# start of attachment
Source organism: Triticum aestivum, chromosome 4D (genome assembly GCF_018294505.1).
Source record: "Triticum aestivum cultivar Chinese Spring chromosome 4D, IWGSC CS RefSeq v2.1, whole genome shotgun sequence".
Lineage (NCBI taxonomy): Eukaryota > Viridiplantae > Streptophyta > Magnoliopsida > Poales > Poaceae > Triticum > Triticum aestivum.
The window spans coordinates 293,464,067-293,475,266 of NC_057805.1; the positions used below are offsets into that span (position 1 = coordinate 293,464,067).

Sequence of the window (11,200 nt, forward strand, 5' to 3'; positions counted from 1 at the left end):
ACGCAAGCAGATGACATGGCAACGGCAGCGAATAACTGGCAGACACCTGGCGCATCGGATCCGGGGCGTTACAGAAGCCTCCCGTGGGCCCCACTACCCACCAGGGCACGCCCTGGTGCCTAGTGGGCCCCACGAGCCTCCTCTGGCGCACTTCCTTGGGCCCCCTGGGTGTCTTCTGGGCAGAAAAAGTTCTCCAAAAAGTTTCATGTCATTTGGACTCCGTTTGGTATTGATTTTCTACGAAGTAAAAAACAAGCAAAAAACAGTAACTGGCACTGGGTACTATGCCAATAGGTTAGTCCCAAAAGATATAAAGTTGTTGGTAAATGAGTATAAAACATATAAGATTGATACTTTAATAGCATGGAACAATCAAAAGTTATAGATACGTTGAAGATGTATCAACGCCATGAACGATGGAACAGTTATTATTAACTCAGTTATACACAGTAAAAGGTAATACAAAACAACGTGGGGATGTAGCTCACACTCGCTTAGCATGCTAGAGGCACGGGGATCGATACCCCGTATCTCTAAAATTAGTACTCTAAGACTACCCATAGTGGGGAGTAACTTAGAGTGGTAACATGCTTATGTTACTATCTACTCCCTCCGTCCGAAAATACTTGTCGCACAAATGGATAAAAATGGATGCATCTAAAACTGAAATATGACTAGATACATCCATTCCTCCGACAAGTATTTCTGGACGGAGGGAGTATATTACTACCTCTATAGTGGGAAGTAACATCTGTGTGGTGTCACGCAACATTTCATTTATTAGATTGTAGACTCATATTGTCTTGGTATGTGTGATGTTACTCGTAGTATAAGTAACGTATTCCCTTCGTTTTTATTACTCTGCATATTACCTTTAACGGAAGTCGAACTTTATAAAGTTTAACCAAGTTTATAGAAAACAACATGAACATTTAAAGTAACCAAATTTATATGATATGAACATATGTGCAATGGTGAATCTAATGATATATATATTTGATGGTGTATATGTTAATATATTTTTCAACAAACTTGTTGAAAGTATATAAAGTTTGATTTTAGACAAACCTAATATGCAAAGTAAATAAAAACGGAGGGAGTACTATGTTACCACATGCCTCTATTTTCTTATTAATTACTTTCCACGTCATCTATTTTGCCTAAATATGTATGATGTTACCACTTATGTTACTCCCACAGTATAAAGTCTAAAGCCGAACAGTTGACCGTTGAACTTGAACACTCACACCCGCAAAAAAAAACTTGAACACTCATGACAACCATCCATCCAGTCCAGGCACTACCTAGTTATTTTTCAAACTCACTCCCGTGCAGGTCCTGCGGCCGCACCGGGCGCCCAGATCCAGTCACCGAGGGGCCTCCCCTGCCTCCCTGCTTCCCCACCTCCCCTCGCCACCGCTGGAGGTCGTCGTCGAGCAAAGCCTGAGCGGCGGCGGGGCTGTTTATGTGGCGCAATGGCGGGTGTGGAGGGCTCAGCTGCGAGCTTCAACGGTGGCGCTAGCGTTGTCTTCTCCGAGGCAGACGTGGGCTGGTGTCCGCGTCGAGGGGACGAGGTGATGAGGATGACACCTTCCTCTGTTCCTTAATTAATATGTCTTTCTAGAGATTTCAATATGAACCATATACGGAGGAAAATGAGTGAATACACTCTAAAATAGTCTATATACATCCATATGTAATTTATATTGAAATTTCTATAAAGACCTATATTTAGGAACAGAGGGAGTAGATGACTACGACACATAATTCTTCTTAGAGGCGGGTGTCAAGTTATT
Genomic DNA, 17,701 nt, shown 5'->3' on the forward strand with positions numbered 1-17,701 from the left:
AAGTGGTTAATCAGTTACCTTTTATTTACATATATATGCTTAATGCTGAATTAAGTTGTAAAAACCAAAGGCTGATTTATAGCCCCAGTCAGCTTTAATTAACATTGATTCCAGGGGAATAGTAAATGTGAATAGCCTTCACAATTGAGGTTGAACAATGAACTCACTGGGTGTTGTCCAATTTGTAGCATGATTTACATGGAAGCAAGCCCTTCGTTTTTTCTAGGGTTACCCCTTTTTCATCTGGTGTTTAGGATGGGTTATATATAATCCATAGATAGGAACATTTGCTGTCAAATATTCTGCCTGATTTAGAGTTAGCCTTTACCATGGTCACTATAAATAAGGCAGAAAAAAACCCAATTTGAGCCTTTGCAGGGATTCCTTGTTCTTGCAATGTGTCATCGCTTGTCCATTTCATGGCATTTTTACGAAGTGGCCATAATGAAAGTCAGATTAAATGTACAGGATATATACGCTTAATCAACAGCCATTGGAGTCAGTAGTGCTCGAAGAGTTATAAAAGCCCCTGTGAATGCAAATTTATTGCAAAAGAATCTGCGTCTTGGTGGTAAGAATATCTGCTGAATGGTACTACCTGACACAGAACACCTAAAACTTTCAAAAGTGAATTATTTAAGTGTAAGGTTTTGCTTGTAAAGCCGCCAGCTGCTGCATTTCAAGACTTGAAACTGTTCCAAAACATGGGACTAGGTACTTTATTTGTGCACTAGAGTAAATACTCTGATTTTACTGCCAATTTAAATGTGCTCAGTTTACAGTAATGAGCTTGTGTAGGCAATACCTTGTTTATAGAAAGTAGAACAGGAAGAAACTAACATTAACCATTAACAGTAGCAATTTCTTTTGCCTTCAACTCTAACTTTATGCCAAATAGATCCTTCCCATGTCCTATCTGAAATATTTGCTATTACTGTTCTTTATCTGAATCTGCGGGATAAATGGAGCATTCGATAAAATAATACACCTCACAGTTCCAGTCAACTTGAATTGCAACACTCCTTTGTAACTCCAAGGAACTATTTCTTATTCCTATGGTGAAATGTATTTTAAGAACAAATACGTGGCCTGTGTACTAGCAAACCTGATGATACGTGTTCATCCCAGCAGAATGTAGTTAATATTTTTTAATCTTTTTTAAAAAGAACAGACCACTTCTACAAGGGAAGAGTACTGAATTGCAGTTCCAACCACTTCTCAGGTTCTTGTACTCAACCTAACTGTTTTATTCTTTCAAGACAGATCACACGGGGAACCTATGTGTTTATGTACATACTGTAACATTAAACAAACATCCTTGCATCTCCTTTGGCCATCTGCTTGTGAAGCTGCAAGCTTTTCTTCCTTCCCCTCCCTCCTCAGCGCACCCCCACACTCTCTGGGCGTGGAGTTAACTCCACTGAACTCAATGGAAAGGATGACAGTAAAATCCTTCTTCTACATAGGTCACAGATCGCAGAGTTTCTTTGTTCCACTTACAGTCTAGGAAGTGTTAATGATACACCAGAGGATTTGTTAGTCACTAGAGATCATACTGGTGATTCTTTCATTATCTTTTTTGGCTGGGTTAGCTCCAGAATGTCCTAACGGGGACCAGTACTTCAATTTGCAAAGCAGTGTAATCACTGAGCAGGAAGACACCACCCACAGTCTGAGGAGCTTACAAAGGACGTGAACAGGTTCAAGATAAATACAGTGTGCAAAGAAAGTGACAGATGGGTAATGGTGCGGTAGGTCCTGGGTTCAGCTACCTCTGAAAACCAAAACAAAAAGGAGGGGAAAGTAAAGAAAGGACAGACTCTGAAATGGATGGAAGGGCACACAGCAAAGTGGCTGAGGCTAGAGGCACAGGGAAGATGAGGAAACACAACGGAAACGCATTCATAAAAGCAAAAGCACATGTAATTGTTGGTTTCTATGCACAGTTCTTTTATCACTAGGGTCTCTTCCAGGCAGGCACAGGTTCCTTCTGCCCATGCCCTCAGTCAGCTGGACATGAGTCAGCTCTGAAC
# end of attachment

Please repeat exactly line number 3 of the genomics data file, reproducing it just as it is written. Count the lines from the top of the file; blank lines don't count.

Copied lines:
Lineage (NCBI taxonomy): Eukaryota > Viridiplantae > Streptophyta > Magnoliopsida > Poales > Poaceae > Triticum > Triticum aestivum.